• Tumors in the vena cava cause Budd-Chiari syndrome, which leads to:
            • blockage of the vein (occlusion)
            • abdominal pain
            • accumulated abdominal fluid (acites)
            • enlarged liver (hepatomegaly)
            • yellow discoloring of the skin (jaundice)
        • pulmonary artery
          • shortness of breath, chest discomfort
    • immunocompromised host leiomyosarcoma
      • HIV, AIDS and the Eptstein-Barr virus (“mono”) compromises the immune system and can make your child more vulnerable to leiomyosarcoma.
    • bone leiomyosarcoma
      • extremely rare
        • only 90 cases reported since 1965
      • occurs in the metaphysis of long bones, where epiphyseal plates (“growth plates”) are
        • “Growth” plates start as cartilage and become bone (ossifies) when the child has stopped growing.
      • tumors in the long bones hard to find, as they appear translucent in radiographic testing (x-rays)

    Is leiomyosarcoma common?

    No, they are rare. As a group, soft tissue sarcomas (other than rhabdomysarcoma, which is slightly more common) account for less than 1 percent of all new cancer cases each year and 3 percent of all childhood tumors. More specifically:

    • Leiomyosarcoma accounts for 7 to 11 percent of all soft tissue sarcomas among adults and children.
    • In children, leiomyosarcoma is the most commonly found in the gastrointestinal tract.

    Will my child be OK?

    Leiomyosarcoma is extremely rare, and there are no official numbers on how well children manage the disease in the long term. However, doctors have studied soft tissue sarcomas (which is the category of cancer that and find that leiomyosarcoma falls under) and find that if a soft tissue sarcoma is completely resected, or removed, the survival rate is 80 percent or greater.  

    Is it curable?

    Yes. If the tumor is recognized and removed early enough before it grows too large, it can be resected and removed before it metastasizes, or moves to other regions of the body.

    Symptoms and Causes

    What are the symptoms of leiomyosarcoma?

    Because soft tissue sarcomas affect tissue that is elastic and easily moved, a tumor may exist for a long time before being discovered, growing large and pushing aside surrounding tissue. Symptoms vary greatly with the size, location and spread of the tumor, but may include:

    • painless swelling or mass anywhere on the body
    • pain or soreness caused by compressed nerves or muscles
    • limping or other difficulty using the legs, feet, arms or hands

    When are symptoms noticed?

    If a child has leiomyosarcoma, usually the symptoms do not appear until adolescence, since it usually occurs in adults.

    What causes leiomyosarcoma?

    The exact cause of leiomyosarcoma is not entirely understood. However, studies have indicated that genetics may play a role in the formation of all soft tissue sarcomas. In addition:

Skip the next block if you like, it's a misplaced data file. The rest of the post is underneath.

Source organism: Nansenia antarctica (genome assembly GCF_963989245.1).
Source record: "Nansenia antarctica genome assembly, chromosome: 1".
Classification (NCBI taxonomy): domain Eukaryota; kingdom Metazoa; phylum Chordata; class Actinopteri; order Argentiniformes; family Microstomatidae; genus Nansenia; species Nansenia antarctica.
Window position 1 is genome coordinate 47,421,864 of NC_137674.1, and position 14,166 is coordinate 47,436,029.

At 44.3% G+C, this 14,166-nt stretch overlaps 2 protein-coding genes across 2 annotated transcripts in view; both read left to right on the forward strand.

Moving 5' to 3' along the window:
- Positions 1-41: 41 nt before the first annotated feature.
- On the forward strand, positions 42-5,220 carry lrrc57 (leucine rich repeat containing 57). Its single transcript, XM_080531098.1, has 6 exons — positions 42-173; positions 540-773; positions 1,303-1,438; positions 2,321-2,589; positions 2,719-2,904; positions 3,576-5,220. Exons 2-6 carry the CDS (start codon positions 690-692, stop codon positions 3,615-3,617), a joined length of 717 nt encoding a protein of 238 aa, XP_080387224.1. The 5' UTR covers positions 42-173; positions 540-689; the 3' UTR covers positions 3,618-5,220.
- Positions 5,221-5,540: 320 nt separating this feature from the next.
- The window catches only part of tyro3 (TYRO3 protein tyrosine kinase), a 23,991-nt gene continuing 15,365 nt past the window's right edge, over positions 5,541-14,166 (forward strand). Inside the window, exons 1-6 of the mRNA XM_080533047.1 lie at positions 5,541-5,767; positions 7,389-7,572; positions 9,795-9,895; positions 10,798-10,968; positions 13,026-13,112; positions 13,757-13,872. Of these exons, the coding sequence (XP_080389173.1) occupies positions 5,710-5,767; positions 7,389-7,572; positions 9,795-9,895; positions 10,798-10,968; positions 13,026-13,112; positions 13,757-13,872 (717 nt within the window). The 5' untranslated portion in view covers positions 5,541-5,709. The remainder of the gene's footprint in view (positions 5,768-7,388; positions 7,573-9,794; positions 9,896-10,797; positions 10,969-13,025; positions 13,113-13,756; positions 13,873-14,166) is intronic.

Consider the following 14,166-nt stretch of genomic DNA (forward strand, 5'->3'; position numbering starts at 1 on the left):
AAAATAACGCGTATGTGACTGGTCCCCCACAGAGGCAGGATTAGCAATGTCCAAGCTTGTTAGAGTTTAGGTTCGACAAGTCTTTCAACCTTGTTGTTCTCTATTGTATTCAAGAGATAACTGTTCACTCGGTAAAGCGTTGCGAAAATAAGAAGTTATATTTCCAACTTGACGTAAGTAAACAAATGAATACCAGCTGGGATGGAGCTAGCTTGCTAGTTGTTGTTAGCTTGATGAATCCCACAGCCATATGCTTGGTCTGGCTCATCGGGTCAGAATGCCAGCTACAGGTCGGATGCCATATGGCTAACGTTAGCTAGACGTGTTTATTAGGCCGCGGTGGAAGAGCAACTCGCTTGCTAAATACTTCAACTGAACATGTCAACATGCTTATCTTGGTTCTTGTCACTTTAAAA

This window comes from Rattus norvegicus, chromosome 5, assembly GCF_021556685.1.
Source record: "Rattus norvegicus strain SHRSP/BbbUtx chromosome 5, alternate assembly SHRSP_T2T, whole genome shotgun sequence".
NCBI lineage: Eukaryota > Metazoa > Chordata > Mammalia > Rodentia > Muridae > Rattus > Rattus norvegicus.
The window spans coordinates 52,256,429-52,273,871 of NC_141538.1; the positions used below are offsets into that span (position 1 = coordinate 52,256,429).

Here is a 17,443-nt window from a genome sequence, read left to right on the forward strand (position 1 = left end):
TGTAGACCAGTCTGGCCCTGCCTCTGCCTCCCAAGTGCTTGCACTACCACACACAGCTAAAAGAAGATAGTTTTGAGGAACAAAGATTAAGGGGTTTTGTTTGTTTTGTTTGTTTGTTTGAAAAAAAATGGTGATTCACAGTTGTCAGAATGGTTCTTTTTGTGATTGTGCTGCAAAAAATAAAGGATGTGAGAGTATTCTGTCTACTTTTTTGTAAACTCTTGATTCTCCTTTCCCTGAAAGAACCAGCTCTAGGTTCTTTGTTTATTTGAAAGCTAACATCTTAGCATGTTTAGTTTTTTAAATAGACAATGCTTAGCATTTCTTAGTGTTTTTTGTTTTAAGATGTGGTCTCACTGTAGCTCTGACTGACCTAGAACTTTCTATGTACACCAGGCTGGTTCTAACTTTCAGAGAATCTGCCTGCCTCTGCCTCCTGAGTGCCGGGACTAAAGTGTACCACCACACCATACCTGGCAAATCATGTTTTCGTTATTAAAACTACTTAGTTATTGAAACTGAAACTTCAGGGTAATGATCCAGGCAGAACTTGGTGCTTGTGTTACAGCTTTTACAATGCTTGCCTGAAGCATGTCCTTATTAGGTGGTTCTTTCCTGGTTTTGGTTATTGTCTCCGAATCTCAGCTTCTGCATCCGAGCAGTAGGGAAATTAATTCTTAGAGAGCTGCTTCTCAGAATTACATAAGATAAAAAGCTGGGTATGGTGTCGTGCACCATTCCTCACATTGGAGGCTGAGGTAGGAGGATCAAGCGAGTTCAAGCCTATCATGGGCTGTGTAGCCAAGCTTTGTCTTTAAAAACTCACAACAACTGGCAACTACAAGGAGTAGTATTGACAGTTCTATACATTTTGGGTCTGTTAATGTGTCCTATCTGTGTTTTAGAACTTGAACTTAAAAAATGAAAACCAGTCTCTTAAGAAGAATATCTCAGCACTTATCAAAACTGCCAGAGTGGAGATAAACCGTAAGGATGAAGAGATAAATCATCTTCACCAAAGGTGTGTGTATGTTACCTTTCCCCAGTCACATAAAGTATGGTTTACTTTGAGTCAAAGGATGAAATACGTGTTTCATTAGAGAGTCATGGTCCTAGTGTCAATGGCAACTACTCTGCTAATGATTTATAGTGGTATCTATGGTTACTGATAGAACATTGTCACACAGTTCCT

• Researchers have studied a small number of families that contain several members of one generation who have developed soft tissue sarcomas.
    • Limited studies have shown a possible link between soft tissue sarcomas and the development of other types of cancer.
    • Some inherited diseases have also been linked with an increased risk of developing soft tissue sarcomas.
    • There seems to be a link between leiomyosarcoma and Epstein-Barr virus infection.
    • Children with AIDS and those who are undergoing immunosupression therapy for solid organ transplantation are also at increased risk for developing leiomyosarcoma.
    • Children with other forms of cancer, such as retinoblastoma, may be at higher risk for developing leiomyosarcoma as adults.

    Questions to ask your doctor

    After your child is diagnosed with leiomyosarcoma, you may feel overwhelmed with information. It can be easy to lose track of the questions that occur to you.

    Lots of parents find it helpful to jot down questions as they arise- that way, when you talk to your child’s doctors you can be sure that all of your questions are concerned. If your child is old enough, you may want to suggest that he writes down what he wants to ask her health care provider too.

    Here are some questions to get you started:

    • What can I do to help my child get ready for surgery?
    • Are there any particular foods or drink my child should avoid?
    • Could any of the current medications my child is taking affect her condition?
    • What are some ways I can address my child’s fear of surgery, chemotherapy or radiation?
    • How will I know if the tumor is completely removed?
    • How can I help my child recover after surgery?
    • When will my child be able to resume normal physical activity?